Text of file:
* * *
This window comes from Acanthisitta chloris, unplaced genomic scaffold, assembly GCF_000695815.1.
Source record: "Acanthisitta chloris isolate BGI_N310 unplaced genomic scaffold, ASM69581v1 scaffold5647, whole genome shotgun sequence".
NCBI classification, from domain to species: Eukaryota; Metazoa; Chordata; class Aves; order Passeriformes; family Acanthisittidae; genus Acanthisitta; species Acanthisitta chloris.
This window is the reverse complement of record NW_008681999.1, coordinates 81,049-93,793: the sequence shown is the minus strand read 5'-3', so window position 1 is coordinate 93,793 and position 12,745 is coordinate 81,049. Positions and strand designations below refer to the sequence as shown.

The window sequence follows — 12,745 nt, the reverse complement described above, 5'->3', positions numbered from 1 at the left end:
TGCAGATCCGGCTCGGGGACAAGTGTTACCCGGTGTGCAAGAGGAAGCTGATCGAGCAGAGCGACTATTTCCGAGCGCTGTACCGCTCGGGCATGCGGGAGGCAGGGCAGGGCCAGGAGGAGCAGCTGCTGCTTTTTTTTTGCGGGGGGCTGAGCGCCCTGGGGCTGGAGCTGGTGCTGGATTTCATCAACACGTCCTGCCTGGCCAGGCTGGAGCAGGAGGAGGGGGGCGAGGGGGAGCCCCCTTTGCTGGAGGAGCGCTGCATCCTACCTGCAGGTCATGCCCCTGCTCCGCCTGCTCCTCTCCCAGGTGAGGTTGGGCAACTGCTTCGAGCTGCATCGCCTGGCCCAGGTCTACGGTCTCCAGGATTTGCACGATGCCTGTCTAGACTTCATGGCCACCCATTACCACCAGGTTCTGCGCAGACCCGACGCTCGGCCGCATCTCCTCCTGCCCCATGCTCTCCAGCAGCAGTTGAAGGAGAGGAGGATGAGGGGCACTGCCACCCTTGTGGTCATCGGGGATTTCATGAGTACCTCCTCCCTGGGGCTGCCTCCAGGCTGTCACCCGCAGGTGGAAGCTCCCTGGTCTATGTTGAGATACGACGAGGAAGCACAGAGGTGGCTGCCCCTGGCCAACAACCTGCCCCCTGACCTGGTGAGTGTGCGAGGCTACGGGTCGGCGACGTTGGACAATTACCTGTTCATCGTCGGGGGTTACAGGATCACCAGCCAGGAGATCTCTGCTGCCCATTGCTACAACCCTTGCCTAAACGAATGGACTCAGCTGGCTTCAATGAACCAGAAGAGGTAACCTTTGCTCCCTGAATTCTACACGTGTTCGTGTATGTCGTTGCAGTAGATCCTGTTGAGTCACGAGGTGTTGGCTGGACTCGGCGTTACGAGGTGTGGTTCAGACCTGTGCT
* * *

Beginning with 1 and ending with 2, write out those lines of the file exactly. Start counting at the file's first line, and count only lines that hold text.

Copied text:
This window comes from Acanthisitta chloris, unplaced genomic scaffold, assembly GCF_000695815.1.
Source record: "Acanthisitta chloris isolate BGI_N310 unplaced genomic scaffold, ASM69581v1 scaffold5647, whole genome shotgun sequence".